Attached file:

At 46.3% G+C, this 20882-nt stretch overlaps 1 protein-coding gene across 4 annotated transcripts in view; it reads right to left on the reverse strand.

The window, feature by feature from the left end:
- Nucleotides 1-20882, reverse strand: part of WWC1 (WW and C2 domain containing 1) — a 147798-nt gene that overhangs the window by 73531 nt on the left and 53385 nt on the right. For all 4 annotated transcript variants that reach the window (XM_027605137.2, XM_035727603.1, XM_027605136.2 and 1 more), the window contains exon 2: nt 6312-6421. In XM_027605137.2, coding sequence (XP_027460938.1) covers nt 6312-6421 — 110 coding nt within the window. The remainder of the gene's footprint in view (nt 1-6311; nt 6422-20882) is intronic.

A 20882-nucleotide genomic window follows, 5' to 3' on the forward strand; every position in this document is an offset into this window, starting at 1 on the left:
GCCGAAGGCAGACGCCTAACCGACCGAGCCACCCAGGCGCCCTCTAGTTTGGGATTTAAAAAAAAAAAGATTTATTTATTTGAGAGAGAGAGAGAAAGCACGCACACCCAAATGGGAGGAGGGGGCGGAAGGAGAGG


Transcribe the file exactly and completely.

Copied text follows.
At 46.3% G+C, this 20882-nt stretch overlaps 1 protein-coding gene across 4 annotated transcripts in view; it reads right to left on the reverse strand.

The window, feature by feature from the left end:
- Nucleotides 1-20882, reverse strand: part of WWC1 (WW and C2 domain containing 1) — a 147798-nt gene that overhangs the window by 73531 nt on the left and 53385 nt on the right. For all 4 annotated transcript variants that reach the window (XM_027605137.2, XM_035727603.1, XM_027605136.2 and 1 more), the window contains exon 2: nt 6312-6421. In XM_027605137.2, coding sequence (XP_027460938.1) covers nt 6312-6421 — 110 coding nt within the window. The remainder of the gene's footprint in view (nt 1-6311; nt 6422-20882) is intronic.

A 20882-nucleotide genomic window follows, 5' to 3' on the forward strand; every position in this document is an offset into this window, starting at 1 on the left:
GCCGAAGGCAGACGCCTAACCGACCGAGCCACCCAGGCGCCCTCTAGTTTGGGATTTAAAAAAAAAAAGATTTATTTATTTGAGAGAGAGAGAGAAAGCACGCACACCCAAATGGGAGGAGGGGGCGGAAGGAGAGG